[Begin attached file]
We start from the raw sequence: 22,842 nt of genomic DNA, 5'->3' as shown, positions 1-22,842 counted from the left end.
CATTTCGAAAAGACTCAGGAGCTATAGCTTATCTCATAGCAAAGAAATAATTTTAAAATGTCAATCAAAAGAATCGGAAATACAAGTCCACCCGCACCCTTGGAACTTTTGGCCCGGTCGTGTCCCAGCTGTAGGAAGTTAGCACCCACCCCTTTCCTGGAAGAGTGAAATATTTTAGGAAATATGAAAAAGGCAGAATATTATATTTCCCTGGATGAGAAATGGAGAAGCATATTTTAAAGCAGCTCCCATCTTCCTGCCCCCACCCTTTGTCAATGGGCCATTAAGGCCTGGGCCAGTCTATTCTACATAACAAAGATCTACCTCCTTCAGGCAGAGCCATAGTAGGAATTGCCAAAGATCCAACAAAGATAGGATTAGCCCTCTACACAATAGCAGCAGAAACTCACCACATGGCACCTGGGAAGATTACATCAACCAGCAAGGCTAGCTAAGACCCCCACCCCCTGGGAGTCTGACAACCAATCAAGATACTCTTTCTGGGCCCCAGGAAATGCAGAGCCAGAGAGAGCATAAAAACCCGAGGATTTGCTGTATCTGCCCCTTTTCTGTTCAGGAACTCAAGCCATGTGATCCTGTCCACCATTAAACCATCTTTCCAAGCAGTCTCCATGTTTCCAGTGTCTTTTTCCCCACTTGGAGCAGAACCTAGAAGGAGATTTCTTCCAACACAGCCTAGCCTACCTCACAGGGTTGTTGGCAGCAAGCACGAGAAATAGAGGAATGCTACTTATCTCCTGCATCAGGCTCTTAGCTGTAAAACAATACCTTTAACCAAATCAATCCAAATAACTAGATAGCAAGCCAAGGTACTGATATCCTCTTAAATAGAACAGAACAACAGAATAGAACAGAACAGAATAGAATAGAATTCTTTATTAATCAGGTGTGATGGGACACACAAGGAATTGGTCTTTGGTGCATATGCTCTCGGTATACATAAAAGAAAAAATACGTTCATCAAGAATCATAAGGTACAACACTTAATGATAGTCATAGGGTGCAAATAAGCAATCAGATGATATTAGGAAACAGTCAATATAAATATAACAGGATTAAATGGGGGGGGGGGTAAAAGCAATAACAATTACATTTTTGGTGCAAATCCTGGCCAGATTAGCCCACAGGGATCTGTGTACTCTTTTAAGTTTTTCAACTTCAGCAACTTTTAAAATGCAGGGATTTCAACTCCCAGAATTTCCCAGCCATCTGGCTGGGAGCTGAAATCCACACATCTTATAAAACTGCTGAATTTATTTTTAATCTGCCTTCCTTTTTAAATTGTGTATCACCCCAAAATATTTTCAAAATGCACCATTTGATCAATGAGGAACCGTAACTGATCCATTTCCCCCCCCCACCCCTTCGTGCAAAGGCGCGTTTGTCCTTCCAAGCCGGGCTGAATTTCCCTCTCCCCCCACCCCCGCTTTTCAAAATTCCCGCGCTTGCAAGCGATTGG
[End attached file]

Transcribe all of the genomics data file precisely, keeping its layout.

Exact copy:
We start from the raw sequence: 22,842 nt of genomic DNA, 5'->3' as shown, positions 1-22,842 counted from the left end.
CATTTCGAAAAGACTCAGGAGCTATAGCTTATCTCATAGCAAAGAAATAATTTTAAAATGTCAATCAAAAGAATCGGAAATACAAGTCCACCCGCACCCTTGGAACTTTTGGCCCGGTCGTGTCCCAGCTGTAGGAAGTTAGCACCCACCCCTTTCCTGGAAGAGTGAAATATTTTAGGAAATATGAAAAAGGCAGAATATTATATTTCCCTGGATGAGAAATGGAGAAGCATATTTTAAAGCAGCTCCCATCTTCCTGCCCCCACCCTTTGTCAATGGGCCATTAAGGCCTGGGCCAGTCTATTCTACATAACAAAGATCTACCTCCTTCAGGCAGAGCCATAGTAGGAATTGCCAAAGATCCAACAAAGATAGGATTAGCCCTCTACACAATAGCAGCAGAAACTCACCACATGGCACCTGGGAAGATTACATCAACCAGCAAGGCTAGCTAAGACCCCCACCCCCTGGGAGTCTGACAACCAATCAAGATACTCTTTCTGGGCCCCAGGAAATGCAGAGCCAGAGAGAGCATAAAAACCCGAGGATTTGCTGTATCTGCCCCTTTTCTGTTCAGGAACTCAAGCCATGTGATCCTGTCCACCATTAAACCATCTTTCCAAGCAGTCTCCATGTTTCCAGTGTCTTTTTCCCCACTTGGAGCAGAACCTAGAAGGAGATTTCTTCCAACACAGCCTAGCCTACCTCACAGGGTTGTTGGCAGCAAGCACGAGAAATAGAGGAATGCTACTTATCTCCTGCATCAGGCTCTTAGCTGTAAAACAATACCTTTAACCAAATCAATCCAAATAACTAGATAGCAAGCCAAGGTACTGATATCCTCTTAAATAGAACAGAACAACAGAATAGAACAGAACAGAATAGAATAGAATTCTTTATTAATCAGGTGTGATGGGACACACAAGGAATTGGTCTTTGGTGCATATGCTCTCGGTATACATAAAAGAAAAAATACGTTCATCAAGAATCATAAGGTACAACACTTAATGATAGTCATAGGGTGCAAATAAGCAATCAGATGATATTAGGAAACAGTCAATATAAATATAACAGGATTAAATGGGGGGGGGGGTAAAAGCAATAACAATTACATTTTTGGTGCAAATCCTGGCCAGATTAGCCCACAGGGATCTGTGTACTCTTTTAAGTTTTTCAACTTCAGCAACTTTTAAAATGCAGGGATTTCAACTCCCAGAATTTCCCAGCCATCTGGCTGGGAGCTGAAATCCACACATCTTATAAAACTGCTGAATTTATTTTTAATCTGCCTTCCTTTTTAAATTGTGTATCACCCCAAAATATTTTCAAAATGCACCATTTGATCAATGAGGAACCGTAACTGATCCATTTCCCCCCCCCACCCCTTCGTGCAAAGGCGCGTTTGTCCTTCCAAGCCGGGCTGAATTTCCCTCTCCCCCCACCCCCGCTTTTCAAAATTCCCGCGCTTGCAAGCGATTGG